I agree about the phasing; that's the way you are supposed to work. Remember, Revit isn't all about producing plans, it's about how others can use your information. -i.e. If your model were used in a VCD (Virtual Construction Document) you might be in a bit of hot water. I'm having a bit of a hard time at my new company because they tend to think of Revit like AutoCAD (a tool for only producing a set of plans) and there are pipes and ducts all over the place (most are drawn at 5'-10' AFF). ...Think about how others are viewing your data; when I link in your model I do not see text, lines or anything else besides phasing, design options, and object properties/classifications. Show me what you mean by using proper types and setups.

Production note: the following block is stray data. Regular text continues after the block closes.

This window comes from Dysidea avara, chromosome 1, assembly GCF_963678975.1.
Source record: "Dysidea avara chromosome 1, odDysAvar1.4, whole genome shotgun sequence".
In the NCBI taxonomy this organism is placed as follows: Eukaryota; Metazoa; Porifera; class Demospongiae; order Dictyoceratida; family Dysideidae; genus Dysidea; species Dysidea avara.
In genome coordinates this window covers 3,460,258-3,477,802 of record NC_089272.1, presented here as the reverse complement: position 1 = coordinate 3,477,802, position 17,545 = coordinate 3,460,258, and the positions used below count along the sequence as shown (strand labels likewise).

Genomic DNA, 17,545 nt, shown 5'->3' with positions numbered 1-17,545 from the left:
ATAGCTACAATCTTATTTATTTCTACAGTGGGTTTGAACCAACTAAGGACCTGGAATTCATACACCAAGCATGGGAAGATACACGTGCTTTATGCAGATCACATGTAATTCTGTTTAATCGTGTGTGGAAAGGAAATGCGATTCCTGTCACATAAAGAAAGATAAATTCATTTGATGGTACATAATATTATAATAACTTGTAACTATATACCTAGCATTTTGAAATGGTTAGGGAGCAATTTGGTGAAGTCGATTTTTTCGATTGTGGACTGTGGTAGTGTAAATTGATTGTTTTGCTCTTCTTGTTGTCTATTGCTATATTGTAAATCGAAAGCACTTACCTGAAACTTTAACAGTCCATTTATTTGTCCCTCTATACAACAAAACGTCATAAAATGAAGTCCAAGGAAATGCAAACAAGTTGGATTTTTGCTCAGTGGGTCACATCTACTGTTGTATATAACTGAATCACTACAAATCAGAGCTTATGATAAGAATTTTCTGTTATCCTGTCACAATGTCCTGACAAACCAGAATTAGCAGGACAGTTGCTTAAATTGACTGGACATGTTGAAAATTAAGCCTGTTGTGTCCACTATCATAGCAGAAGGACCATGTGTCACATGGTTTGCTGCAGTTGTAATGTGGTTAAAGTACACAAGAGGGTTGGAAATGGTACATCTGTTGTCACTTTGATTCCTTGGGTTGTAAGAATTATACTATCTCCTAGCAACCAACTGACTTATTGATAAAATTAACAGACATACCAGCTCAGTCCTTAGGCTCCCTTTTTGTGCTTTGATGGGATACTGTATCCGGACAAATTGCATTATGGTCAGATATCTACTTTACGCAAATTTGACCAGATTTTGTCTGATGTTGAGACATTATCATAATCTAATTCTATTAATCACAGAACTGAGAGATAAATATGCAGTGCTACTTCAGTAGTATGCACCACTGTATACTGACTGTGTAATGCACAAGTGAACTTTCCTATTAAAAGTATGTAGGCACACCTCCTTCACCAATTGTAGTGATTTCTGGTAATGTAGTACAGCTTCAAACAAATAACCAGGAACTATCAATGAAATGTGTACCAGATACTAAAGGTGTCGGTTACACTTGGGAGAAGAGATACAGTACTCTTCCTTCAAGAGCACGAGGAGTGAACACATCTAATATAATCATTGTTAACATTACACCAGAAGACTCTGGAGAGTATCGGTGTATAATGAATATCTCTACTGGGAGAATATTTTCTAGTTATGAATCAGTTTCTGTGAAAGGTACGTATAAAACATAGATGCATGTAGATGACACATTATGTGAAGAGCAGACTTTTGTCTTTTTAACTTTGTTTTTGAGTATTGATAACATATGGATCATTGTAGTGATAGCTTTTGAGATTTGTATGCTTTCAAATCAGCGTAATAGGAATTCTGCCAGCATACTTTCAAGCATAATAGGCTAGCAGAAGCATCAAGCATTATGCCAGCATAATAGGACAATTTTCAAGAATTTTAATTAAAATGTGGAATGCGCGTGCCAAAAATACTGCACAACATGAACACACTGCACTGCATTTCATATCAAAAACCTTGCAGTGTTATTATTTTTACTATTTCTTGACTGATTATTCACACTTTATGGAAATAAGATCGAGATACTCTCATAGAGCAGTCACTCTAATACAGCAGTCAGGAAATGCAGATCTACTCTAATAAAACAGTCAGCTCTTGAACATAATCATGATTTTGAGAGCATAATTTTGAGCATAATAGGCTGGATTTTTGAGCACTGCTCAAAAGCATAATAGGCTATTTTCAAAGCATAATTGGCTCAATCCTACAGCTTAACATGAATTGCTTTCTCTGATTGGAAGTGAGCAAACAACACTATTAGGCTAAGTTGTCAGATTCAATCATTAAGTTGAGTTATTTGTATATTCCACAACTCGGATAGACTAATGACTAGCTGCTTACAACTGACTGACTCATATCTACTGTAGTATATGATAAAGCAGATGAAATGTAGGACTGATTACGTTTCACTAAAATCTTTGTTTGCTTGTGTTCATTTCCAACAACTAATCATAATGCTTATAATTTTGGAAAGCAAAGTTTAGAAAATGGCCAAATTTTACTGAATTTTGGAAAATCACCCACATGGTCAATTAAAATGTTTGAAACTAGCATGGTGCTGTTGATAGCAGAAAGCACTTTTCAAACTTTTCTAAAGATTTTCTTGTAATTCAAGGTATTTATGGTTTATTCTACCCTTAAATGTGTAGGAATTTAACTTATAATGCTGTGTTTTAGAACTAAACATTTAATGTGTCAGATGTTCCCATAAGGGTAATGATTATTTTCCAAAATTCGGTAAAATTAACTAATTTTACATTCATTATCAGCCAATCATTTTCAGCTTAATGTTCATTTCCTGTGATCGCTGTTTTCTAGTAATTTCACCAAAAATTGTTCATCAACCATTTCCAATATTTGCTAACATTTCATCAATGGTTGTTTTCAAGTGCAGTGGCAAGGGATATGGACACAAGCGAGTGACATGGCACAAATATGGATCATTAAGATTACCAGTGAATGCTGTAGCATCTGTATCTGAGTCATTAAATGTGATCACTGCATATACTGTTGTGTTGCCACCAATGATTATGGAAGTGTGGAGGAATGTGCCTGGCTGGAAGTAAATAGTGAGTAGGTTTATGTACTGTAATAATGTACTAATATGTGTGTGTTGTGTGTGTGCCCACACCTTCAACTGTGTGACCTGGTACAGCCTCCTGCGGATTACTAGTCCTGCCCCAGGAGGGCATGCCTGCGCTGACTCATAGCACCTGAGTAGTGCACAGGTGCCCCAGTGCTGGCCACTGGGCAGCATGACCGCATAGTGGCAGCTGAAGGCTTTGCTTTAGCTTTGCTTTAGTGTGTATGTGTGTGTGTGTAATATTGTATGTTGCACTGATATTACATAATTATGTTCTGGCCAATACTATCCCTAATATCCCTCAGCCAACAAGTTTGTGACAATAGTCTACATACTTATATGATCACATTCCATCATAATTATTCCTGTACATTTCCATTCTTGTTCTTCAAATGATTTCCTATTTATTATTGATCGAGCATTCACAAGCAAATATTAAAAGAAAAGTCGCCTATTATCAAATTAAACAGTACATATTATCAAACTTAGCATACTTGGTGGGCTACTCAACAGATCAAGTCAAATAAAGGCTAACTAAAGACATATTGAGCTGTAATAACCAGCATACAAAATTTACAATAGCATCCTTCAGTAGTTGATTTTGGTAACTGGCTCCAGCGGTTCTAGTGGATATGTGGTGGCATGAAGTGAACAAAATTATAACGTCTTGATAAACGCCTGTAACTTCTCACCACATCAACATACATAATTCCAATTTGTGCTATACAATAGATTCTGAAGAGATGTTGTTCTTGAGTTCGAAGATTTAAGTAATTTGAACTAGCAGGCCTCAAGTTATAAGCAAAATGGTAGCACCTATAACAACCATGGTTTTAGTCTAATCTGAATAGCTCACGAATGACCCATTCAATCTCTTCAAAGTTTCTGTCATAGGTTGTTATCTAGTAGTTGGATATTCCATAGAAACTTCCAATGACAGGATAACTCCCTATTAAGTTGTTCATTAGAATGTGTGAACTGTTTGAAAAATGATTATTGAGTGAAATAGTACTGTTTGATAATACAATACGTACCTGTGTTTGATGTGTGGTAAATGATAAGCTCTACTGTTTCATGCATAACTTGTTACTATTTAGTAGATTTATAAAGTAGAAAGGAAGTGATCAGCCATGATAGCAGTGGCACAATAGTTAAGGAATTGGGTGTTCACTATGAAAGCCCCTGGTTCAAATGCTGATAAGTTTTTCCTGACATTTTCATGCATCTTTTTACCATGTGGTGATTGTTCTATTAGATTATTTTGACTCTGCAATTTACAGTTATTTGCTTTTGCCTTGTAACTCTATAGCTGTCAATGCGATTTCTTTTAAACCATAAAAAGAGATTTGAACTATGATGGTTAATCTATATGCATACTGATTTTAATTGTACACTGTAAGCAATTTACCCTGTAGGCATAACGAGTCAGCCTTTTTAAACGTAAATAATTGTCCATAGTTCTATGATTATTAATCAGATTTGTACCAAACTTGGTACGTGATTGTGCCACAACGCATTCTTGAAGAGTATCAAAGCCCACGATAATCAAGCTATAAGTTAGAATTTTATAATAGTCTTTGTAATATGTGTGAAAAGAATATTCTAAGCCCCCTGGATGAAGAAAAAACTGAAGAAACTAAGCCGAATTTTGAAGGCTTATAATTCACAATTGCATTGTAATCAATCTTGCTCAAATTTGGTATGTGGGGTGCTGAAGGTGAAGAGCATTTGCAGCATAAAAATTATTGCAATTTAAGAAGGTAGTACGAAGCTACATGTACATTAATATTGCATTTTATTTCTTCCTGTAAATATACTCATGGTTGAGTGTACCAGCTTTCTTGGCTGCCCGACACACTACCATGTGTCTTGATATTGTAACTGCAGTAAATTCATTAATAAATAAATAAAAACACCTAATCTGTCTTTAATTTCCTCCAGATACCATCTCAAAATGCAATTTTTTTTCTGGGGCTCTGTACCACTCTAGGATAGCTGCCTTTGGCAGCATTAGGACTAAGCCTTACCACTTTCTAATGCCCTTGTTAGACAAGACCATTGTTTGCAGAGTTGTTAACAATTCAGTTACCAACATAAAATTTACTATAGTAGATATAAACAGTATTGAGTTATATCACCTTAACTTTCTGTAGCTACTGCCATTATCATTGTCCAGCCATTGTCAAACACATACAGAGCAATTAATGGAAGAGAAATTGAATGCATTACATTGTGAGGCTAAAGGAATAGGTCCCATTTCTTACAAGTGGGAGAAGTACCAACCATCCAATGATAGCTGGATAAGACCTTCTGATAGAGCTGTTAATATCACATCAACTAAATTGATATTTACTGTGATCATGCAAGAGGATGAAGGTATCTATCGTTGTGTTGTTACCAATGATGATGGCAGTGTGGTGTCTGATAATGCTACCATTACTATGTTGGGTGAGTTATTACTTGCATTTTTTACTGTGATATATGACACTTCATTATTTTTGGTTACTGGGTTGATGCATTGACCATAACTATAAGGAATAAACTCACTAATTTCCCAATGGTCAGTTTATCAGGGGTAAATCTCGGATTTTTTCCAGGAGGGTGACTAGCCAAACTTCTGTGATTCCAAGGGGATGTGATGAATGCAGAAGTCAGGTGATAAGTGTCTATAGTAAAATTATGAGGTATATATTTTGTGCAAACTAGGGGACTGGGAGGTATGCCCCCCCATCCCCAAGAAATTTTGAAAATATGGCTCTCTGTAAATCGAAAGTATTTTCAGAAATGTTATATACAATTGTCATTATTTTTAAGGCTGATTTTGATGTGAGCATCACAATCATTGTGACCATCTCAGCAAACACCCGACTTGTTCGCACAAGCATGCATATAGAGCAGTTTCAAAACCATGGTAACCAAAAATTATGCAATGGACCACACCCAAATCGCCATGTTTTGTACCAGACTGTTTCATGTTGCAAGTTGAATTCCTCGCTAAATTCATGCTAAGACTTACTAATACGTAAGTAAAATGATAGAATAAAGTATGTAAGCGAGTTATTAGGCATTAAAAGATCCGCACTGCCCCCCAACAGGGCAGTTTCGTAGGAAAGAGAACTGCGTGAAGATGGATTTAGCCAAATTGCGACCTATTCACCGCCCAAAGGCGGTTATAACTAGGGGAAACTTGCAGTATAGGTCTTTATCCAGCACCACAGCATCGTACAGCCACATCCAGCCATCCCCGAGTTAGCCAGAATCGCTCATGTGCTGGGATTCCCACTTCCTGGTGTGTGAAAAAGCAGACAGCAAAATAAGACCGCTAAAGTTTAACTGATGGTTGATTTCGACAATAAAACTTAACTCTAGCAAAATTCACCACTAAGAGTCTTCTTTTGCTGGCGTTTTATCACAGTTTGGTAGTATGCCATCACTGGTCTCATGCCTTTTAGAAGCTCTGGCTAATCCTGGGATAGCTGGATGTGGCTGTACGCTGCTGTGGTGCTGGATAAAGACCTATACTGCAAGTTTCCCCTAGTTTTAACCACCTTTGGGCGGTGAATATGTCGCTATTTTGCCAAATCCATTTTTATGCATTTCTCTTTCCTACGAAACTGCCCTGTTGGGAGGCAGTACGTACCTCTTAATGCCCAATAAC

After you establish good families based on good types, you can get a very good system for tagging and displaying things the way you want very quickly. Tags, filters, and whatnot are very powerful.
To give you an example, I am mechanical and I have a family I use for duct and pipe penetrations struct and arch can isolate in their models which will show the penetration sizes (like a sleeve family). They can use a simple filter to turn these on for coordination. 30 seconds more work for me helps several people on the team save a bunch of time and makes things very clear for them of what I expect.